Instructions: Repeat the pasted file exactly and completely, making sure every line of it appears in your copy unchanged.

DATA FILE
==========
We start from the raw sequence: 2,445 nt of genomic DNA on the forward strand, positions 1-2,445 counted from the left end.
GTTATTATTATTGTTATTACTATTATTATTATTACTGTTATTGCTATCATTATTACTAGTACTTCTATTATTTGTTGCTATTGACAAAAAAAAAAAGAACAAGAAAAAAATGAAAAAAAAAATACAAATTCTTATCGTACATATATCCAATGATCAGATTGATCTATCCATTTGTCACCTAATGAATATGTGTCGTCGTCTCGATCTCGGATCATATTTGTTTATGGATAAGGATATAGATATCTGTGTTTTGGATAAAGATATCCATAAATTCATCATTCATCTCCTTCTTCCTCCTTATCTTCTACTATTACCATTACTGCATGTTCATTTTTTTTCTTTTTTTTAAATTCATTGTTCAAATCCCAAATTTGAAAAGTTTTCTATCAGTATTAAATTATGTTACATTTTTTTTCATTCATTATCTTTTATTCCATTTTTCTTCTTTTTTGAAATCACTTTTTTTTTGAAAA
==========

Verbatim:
We start from the raw sequence: 2,445 nt of genomic DNA on the forward strand, positions 1-2,445 counted from the left end.
GTTATTATTATTGTTATTACTATTATTATTATTACTGTTATTGCTATCATTATTACTAGTACTTCTATTATTTGTTGCTATTGACAAAAAAAAAAAGAACAAGAAAAAAATGAAAAAAAAAATACAAATTCTTATCGTACATATATCCAATGATCAGATTGATCTATCCATTTGTCACCTAATGAATATGTGTCGTCGTCTCGATCTCGGATCATATTTGTTTATGGATAAGGATATAGATATCTGTGTTTTGGATAAAGATATCCATAAATTCATCATTCATCTCCTTCTTCCTCCTTATCTTCTACTATTACCATTACTGCATGTTCATTTTTTTTCTTTTTTTTAAATTCATTGTTCAAATCCCAAATTTGAAAAGTTTTCTATCAGTATTAAATTATGTTACATTTTTTTTCATTCATTATCTTTTATTCCATTTTTCTTCTTTTTTGAAATCACTTTTTTTTTGAAAA